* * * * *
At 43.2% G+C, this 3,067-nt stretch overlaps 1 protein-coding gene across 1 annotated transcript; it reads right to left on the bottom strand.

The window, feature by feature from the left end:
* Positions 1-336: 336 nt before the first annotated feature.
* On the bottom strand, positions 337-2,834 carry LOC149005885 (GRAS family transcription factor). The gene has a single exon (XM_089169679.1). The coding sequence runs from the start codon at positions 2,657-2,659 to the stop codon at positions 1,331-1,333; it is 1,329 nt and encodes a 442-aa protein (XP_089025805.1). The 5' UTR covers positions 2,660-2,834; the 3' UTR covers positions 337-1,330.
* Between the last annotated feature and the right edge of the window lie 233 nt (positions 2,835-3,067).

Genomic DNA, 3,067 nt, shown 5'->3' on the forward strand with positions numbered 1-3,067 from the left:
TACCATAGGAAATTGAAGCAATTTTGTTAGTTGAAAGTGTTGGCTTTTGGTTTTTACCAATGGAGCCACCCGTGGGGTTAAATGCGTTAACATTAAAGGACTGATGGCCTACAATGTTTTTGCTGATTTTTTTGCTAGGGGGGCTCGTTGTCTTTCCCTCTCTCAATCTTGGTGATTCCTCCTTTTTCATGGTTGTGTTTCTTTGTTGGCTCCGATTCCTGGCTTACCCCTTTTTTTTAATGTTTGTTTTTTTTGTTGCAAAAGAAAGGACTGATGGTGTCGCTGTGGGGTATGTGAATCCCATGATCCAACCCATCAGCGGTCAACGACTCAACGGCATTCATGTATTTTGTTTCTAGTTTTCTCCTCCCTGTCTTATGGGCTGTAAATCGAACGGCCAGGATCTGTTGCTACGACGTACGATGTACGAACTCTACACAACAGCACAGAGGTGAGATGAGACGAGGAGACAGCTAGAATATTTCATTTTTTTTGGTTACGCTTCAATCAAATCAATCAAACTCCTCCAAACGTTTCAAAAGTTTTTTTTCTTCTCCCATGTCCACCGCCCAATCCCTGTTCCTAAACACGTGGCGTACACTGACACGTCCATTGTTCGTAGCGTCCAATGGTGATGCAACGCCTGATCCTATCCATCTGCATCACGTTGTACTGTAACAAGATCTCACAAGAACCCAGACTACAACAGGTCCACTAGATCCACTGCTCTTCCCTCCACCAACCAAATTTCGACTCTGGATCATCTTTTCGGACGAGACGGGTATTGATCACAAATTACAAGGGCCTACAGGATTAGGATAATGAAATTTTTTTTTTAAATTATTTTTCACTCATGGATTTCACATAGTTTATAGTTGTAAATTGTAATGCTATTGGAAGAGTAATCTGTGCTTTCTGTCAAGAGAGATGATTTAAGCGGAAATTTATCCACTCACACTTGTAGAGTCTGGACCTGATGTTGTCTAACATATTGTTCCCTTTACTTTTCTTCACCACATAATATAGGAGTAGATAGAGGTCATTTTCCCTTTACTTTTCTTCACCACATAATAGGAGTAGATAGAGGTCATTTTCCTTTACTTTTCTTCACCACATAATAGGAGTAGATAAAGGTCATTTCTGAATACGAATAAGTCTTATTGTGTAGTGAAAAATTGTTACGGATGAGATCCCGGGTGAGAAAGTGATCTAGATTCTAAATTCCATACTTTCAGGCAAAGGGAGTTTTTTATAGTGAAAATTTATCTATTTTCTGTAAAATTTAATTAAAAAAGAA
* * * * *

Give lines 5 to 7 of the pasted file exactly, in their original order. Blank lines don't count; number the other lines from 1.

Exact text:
* Between the last annotated feature and the right edge of the window lie 233 nt (positions 2,835-3,067).

Genomic DNA, 3,067 nt, shown 5'->3' on the forward strand with positions numbered 1-3,067 from the left:
TACCATAGGAAATTGAAGCAATTTTGTTAGTTGAAAGTGTTGGCTTTTGGTTTTTACCAATGGAGCCACCCGTGGGGTTAAATGCGTTAACATTAAAGGACTGATGGCCTACAATGTTTTTGCTGATTTTTTTGCTAGGGGGGCTCGTTGTCTTTCCCTCTCTCAATCTTGGTGATTCCTCCTTTTTCATGGTTGTGTTTCTTTGTTGGCTCCGATTCCTGGCTTACCCCTTTTTTTTAATGTTTGTTTTTTTTGTTGCAAAAGAAAGGACTGATGGTGTCGCTGTGGGGTATGTGAATCCCATGATCCAACCCATCAGCGGTCAACGACTCAACGGCATTCATGTATTTTGTTTCTAGTTTTCTCCTCCCTGTCTTATGGGCTGTAAATCGAACGGCCAGGATCTGTTGCTACGACGTACGATGTACGAACTCTACACAACAGCACAGAGGTGAGATGAGACGAGGAGACAGCTAGAATATTTCATTTTTTTTGGTTACGCTTCAATCAAATCAATCAAACTCCTCCAAACGTTTCAAAAGTTTTTTTTCTTCTCCCATGTCCACCGCCCAATCCCTGTTCCTAAACACGTGGCGTACACTGACACGTCCATTGTTCGTAGCGTCCAATGGTGATGCAACGCCTGATCCTATCCATCTGCATCACGTTGTACTGTAACAAGATCTCACAAGAACCCAGACTACAACAGGTCCACTAGATCCACTGCTCTTCCCTCCACCAACCAAATTTCGACTCTGGATCATCTTTTCGGACGAGACGGGTATTGATCACAAATTACAAGGGCCTACAGGATTAGGATAATGAAATTTTTTTTTTAAATTATTTTTCACTCATGGATTTCACATAGTTTATAGTTGTAAATTGTAATGCTATTGGAAGAGTAATCTGTGCTTTCTGTCAAGAGAGATGATTTAAGCGGAAATTTATCCACTCACACTTGTAGAGTCTGGACCTGATGTTGTCTAACATATTGTTCCCTTTACTTTTCTTCACCACATAATATAGGAGTAGATAGAGGTCATTTTCCCTTTACTTTTCTTCACCACATAATAGGAGTAGATAGAGGTCATTTTCCTTTACTTTTCTTCACCACATAATAGGAGTAGATAAAGGTCATTTCTGAATACGAATAAGTCTTATTGTGTAGTGAAAAATTGTTACGGATGAGATCCCGGGTGAGAAAGTGATCTAGATTCTAAATTCCATACTTTCAGGCAAAGGGAGTTTTTTATAGTGAAAATTTATCTATTTTCTGTAAAATTTAATTAAAAAAGAA